I am very happy today to present a new episode of the second series of Funambulist Papers dedicated to the question of the body. This series will be running until the summer and should be very exciting for the extreme quality of its guest writers. Today’s guest is Dan Mellamphy, Lecturer at Centre for the Study of Theory and Criticism (Western University) and close friend of the Center for Transformative Media whose publication series includes the Funambulist pamphlets and papers. In this text, mysteriously entitled “AV (Anthropocosmogonic Vastupurushamanism),” Dan plays with the idea often developed here that the lines traced by architects (and any other transcendental actors of architecture) impose a violence on the bodies that they subjugate. He considers these lines (which bind bodies to create volumes in which these bodies have no choice but to fit) in a fantastic iconographic inventory including Hans Bellmer, Francis Bacon, the Vastu Shastra and the Pharaonic temple-builders. In these examples, the question is no longer what is in the thickness of these lines, but rather what is in the “inframince” (infrathin as invented by Marcel Duchamp) that separates bodies from their architecture: what lies in the quasi-non- space in which ᵂrests the violence of the encounter?
THE FUNAMBULIST PAPERS 43:
AV (Anthropocosmogonic Vastupurushamanism)
by Dan Mellamphy
Have you bottled her?
Samuel Beckett, Endgame.
New York: Grove Press 1958, 10+24.
The sixth volume of The Funambulist Pamphlets that gathers and edits past articles (as well as additional photographs) of the blog about Palestine, is now officially published by Punctum Books in collaboration with the Center for Transformative Media at Parsons The New School. You can either download the book as a PDF for free or order it online for the price of $7.00 or €6.00. Next volume to be published will be dedicated to Cruel Designs. Click here to see the other volumes of The Funambulist Pamphlets.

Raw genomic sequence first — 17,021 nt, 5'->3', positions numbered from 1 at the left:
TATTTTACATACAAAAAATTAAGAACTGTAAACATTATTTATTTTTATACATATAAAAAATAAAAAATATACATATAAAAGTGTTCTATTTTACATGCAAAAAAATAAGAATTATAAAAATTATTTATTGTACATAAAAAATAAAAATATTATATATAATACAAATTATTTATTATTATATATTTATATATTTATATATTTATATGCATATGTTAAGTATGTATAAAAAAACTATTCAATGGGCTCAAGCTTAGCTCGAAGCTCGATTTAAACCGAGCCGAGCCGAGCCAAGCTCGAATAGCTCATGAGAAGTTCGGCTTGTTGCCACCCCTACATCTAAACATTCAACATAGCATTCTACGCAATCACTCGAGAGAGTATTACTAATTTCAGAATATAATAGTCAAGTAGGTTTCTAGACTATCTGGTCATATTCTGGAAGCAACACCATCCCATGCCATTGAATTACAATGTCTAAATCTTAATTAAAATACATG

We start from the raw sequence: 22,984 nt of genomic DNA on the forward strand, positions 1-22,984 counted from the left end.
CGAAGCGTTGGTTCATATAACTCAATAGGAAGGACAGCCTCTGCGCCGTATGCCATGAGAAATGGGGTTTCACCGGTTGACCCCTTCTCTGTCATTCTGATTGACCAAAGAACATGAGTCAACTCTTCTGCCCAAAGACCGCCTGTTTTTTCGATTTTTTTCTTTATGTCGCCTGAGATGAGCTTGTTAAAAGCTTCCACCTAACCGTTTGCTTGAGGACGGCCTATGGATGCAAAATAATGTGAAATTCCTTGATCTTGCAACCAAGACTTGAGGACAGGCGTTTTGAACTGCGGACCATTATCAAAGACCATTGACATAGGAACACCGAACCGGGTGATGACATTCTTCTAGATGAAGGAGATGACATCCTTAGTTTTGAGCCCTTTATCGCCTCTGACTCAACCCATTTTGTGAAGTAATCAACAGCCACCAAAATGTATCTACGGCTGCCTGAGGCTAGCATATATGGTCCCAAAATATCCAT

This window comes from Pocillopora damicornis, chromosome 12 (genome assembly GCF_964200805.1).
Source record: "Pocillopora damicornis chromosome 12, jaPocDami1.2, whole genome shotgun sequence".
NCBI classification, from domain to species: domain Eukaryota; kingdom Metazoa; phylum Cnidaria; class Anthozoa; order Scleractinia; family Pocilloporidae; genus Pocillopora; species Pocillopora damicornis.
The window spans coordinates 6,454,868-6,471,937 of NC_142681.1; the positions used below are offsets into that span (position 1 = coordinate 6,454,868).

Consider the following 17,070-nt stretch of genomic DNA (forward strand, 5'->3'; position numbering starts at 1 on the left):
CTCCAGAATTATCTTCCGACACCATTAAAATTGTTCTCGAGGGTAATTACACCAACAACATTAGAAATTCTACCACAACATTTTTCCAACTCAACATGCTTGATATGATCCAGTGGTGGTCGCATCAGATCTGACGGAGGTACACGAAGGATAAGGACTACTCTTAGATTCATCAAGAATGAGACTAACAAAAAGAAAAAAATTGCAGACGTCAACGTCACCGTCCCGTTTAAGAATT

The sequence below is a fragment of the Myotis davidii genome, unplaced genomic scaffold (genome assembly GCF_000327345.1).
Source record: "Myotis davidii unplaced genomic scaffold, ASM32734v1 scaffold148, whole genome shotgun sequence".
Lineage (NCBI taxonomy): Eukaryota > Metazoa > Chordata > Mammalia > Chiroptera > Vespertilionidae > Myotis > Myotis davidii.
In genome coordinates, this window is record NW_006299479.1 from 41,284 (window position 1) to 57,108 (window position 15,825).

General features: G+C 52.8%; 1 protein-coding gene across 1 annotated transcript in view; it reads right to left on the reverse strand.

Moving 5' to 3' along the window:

Thank you to Eileen Joy, Anna Kłosowska, Ed Keller, Raja Shehadeh, Nora Akawi, Eyal Weizman, Regine Debatty, Ahmad Barcklay, Dena Qaddumi, Dror Etkes, Franchaska Katz & Amir Terkel.
Official page of The Funambulist Pamphlets Volume 06: PALESTINE on Punctum Books’ website.
Index of the Book
Introduction: Cartography of a Colonial Politics of Space
01/ The Palestinian Archipelago: A Metaphorical Cartography of the Occupied Territories
02/ For a More Embodied Vision of the Occupation: The Israeli Settlements in the West Bank Through Palestinian eyes
03/ Architectural Stockholm Syndrome
04/ The Route 443, a Symptomatic Example of the Apartheid Apparatus in the West Bank
05/ Road Link between Gaza and the West Bank: A Sovereignty Contained in a Line
06/ The Ordinary Violence of the Colonial Apparatuses in the West Bank
07/ The Right to the Ruin: Civilization Absence in the Post-Nakba Landscapes
08/ Sympathy with the Obstacle in the Gaza Strip
09/ War in the Manhattan Strip
10/ Political Geography of the Gaza Strip: A Territory of Experiments for the State of Israel